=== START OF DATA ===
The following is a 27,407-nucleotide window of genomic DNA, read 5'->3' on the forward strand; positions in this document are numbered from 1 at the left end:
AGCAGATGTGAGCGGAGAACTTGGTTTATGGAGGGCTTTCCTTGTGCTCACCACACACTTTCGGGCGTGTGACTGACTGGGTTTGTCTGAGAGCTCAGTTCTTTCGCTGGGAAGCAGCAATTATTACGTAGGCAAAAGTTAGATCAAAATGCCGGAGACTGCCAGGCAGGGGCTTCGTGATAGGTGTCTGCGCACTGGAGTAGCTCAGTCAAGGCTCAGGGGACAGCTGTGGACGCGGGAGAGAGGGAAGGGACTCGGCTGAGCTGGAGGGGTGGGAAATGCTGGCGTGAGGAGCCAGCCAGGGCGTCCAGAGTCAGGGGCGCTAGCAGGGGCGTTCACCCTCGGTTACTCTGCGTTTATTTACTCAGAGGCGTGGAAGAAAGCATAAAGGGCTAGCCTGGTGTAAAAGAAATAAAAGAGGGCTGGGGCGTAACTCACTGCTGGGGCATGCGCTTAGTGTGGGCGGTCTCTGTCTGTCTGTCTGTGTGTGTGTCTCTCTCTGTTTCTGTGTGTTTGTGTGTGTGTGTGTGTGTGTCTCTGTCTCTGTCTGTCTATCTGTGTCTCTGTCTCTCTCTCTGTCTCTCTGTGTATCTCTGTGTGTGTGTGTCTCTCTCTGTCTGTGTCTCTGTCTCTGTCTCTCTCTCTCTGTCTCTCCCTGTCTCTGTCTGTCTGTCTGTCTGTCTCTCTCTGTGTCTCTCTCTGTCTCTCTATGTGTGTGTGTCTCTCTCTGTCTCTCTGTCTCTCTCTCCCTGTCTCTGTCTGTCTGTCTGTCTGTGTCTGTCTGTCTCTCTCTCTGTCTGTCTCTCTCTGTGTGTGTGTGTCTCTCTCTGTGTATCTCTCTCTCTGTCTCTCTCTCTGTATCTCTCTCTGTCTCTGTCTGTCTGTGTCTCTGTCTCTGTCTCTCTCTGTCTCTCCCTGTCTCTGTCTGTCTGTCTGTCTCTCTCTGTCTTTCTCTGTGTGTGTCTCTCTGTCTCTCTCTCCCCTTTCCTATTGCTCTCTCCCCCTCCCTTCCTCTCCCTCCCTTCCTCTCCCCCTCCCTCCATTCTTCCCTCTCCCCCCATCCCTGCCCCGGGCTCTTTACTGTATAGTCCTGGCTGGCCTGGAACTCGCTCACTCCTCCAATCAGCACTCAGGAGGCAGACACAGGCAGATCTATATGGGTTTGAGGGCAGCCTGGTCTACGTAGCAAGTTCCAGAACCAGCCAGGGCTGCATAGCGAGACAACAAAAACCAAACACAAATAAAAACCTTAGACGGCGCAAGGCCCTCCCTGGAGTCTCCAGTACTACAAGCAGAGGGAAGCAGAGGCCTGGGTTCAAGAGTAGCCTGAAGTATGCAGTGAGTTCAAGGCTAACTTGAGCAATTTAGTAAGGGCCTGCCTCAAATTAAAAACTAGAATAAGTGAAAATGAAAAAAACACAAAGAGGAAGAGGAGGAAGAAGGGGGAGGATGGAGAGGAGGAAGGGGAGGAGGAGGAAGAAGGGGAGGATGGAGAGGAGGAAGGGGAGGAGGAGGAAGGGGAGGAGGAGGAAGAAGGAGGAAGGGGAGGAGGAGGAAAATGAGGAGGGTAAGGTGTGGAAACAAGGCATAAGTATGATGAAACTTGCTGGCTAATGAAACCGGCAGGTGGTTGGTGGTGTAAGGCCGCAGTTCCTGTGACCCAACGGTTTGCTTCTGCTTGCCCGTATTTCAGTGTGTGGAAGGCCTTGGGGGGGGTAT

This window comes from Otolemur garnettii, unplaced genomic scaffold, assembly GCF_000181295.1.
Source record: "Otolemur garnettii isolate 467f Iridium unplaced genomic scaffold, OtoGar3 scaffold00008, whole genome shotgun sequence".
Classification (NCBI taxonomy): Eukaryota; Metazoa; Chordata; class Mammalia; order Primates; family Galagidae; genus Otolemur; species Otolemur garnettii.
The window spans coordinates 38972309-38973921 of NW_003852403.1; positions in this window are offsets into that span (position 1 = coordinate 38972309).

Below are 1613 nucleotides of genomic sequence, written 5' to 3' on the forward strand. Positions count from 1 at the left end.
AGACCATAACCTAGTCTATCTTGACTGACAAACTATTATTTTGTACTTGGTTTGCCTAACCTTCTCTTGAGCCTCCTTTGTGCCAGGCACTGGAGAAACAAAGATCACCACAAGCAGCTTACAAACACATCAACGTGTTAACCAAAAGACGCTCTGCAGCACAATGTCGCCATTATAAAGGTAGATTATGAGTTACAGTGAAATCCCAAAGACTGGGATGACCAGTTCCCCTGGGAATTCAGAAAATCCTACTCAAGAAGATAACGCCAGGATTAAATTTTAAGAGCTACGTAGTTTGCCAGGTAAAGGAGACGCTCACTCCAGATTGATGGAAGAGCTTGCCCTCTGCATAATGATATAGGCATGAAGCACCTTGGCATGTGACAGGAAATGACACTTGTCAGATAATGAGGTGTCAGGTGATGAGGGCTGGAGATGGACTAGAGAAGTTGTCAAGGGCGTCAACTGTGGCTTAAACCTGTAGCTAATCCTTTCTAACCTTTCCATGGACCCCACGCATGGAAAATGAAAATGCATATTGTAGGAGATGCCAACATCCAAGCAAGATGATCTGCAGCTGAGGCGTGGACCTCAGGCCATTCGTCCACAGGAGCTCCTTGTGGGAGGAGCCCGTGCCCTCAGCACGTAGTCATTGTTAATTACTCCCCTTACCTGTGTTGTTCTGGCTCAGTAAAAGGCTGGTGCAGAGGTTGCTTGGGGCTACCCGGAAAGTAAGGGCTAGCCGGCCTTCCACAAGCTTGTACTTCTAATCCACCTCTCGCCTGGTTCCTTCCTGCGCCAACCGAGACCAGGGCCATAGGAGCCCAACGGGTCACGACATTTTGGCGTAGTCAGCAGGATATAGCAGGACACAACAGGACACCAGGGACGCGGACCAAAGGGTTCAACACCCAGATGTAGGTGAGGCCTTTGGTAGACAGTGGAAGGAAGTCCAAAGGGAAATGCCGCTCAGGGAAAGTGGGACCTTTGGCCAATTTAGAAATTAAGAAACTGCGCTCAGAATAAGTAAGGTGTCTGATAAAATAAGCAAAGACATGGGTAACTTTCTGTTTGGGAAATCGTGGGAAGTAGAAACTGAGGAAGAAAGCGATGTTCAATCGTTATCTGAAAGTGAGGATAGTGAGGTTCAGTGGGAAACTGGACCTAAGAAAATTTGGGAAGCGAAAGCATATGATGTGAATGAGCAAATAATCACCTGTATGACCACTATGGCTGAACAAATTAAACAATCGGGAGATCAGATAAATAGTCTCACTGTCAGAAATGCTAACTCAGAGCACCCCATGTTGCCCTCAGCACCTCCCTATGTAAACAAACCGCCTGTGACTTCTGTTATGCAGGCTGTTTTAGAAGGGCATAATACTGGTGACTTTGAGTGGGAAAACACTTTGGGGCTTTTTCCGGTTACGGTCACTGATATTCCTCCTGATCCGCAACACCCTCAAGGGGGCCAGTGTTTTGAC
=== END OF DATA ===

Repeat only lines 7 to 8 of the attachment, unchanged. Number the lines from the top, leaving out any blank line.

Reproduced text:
Below are 1613 nucleotides of genomic sequence, written 5' to 3' on the forward strand. Positions count from 1 at the left end.
AGACCATAACCTAGTCTATCTTGACTGACAAACTATTATTTTGTACTTGGTTTGCCTAACCTTCTCTTGAGCCTCCTTTGTGCCAGGCACTGGAGAAACAAAGATCACCACAAGCAGCTTACAAACACATCAACGTGTTAACCAAAAGACGCTCTGCAGCACAATGTCGCCATTATAAAGGTAGATTATGAGTTACAGTGAAATCCCAAAGACTGGGATGACCAGTTCCCCTGGGAATTCAGAAAATCCTACTCAAGAAGATAACGCCAGGATTAAATTTTAAGAGCTACGTAGTTTGCCAGGTAAAGGAGACGCTCACTCCAGATTGATGGAAGAGCTTGCCCTCTGCATAATGATATAGGCATGAAGCACCTTGGCATGTGACAGGAAATGACACTTGTCAGATAATGAGGTGTCAGGTGATGAGGGCTGGAGATGGACTAGAGAAGTTGTCAAGGGCGTCAACTGTGGCTTAAACCTGTAGCTAATCCTTTCTAACCTTTCCATGGACCCCACGCATGGAAAATGAAAATGCATATTGTAGGAGATGCCAACATCCAAGCAAGATGATCTGCAGCTGAGGCGTGGACCTCAGGCCATTCGTCCACAGGAGCTCCTTGTGGGAGGAGCCCGTGCCCTCAGCACGTAGTCATTGTTAATTACTCCCCTTACCTGTGTTGTTCTGGCTCAGTAAAAGGCTGGTGCAGAGGTTGCTTGGGGCTACCCGGAAAGTAAGGGCTAGCCGGCCTTCCACAAGCTTGTACTTCTAATCCACCTCTCGCCTGGTTCCTTCCTGCGCCAACCGAGACCAGGGCCATAGGAGCCCAACGGGTCACGACATTTTGGCGTAGTCAGCAGGATATAGCAGGACACAACAGGACACCAGGGACGCGGACCAAAGGGTTCAACACCCAGATGTAGGTGAGGCCTTTGGTAGACAGTGGAAGGAAGTCCAAAGGGAAATGCCGCTCAGGGAAAGTGGGACCTTTGGCCAATTTAGAAATTAAGAAACTGCGCTCAGAATAAGTAAGGTGTCTGATAAAATAAGCAAAGACATGGGTAACTTTCTGTTTGGGAAATCGTGGGAAGTAGAAACTGAGGAAGAAAGCGATGTTCAATCGTTATCTGAAAGTGAGGATAGTGAGGTTCAGTGGGAAACTGGACCTAAGAAAATTTGGGAAGCGAAAGCATATGATGTGAATGAGCAAATAATCACCTGTATGACCACTATGGCTGAACAAATTAAACAATCGGGAGATCAGATAAATAGTCTCACTGTCAGAAATGCTAACTCAGAGCACCCCATGTTGCCCTCAGCACCTCCCTATGTAAACAAACCGCCTGTGACTTCTGTTATGCAGGCTGTTTTAGAAGGGCATAATACTGGTGACTTTGAGTGGGAAAACACTTTGGGGCTTTTTCCGGTTACGGTCACTGATATTCCTCCTGATCCGCAACACCCTCAAGGGGGCCAGTGTTTTGAC